– The Trump administration is preparing to dismantle key Obama-era limits on drone strikes and commando raids outside conventional battlefields, according to officials familiar with internal deliberations. The changes would lay the groundwork for possible counterterrorism missions in countries where Islamic militants are active but the United States has not previously tried to kill or capture them.

President Donald Trump’s top national security advisers have proposed relaxing two rules, the officials said. First, the targets of proposed drone strikes and raids, now generally limited to high-level militants deemed to pose a “continuing and imminent threat” to Americans, would be expanded to include foot-soldier jihadis with no unique skills or leadership roles. And second, such attacks by the military and CIA would no longer go through high-level vetting.

But administration officials have also agreed that they should keep in place one important constraint for such attacks: a requirement of “near certainty” that no civilian bystanders will be killed.

The proposal to overhaul the rules has quietly taken shape over months of debate among administration officials and awaits Trump’s expected signature. It prompted an outcry from human rights groups, which had objected even to the more rigorous Obama administration standards.

The policy would pave the way for broader and more frequent operations against Al-Qaida, the Islamic State of Iraq and Syria and other jihadis. It would also apply in countries where the U.S. has targeted Islamist militants outside of regular combat for years, including Yemen, Somalia and Libya, and would ease the way to expanding such gray-zone acts of sporadic warfare to elsewhere in Africa, Asia and the Middle East where terrorists operate.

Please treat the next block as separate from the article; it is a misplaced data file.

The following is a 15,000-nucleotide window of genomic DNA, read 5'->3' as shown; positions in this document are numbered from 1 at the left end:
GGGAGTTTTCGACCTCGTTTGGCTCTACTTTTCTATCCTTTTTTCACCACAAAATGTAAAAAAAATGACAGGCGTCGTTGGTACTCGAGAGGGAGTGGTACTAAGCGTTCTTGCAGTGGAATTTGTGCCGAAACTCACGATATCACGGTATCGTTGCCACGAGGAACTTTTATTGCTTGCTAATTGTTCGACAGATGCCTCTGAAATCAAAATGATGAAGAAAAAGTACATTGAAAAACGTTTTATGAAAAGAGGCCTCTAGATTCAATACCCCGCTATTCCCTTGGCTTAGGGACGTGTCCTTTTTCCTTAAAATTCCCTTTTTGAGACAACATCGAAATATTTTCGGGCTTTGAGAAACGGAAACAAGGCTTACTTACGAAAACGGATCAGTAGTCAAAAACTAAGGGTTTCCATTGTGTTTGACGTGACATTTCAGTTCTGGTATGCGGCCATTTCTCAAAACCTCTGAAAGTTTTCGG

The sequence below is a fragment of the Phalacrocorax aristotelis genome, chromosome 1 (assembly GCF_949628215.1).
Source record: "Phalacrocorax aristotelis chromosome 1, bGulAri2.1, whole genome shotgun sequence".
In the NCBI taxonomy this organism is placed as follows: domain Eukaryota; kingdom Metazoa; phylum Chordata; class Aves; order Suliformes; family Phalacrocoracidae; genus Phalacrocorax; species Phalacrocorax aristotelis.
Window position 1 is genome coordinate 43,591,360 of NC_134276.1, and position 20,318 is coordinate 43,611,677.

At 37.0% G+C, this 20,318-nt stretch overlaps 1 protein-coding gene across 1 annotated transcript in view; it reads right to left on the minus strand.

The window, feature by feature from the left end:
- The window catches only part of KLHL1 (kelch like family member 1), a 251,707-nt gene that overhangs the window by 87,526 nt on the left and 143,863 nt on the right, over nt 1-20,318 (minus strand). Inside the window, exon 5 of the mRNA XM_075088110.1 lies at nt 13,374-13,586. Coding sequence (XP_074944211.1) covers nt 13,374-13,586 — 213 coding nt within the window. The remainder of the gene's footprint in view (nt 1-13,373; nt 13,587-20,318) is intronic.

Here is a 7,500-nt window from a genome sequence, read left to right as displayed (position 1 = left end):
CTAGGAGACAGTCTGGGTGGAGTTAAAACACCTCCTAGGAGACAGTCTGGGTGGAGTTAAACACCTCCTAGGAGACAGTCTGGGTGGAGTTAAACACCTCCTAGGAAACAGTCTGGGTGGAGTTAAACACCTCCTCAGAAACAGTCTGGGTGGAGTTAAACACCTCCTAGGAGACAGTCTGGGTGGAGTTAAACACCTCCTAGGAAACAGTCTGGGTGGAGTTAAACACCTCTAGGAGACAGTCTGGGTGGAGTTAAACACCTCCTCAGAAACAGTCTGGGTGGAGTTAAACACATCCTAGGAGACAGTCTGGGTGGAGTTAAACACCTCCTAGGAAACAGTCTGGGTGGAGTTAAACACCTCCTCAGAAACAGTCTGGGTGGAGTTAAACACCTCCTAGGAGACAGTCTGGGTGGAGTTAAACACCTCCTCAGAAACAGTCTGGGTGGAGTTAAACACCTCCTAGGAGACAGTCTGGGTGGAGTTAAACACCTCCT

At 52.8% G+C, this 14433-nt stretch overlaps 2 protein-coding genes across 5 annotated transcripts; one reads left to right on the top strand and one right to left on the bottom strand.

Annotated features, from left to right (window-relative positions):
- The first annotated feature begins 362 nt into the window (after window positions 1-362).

A Cabinet-level committee of the top leaders of national-security agencies and departments approved the proposed new rules — called the PSP, for “Principles, Standards and Procedures” — at a meeting Sept. 14 and sent the document to Trump, said the officials, who spoke on condition of anonymity.

The policy, while containing significant changes, also preserves a key structure of President Barack Obama’s approach to counterterrorism — dividing the world into war zones and places where higher protections for civilians apply. The elements of continuity suggest that as the war on terrorism drifts toward its 17th year, political, legal, diplomatic and practical hurdles constrain the Trump administration from making more radical policy shifts.

Last month, when he delivered a speech outlining his security policies for Afghanistan and the rest of South Asia, Trump vowed to loosen restrictions on hunting down terrorists.

“The killers need to know they have nowhere to hide, that no place is beyond the reach of American might and American arms,” he said. “Retribution will be fast and powerful.”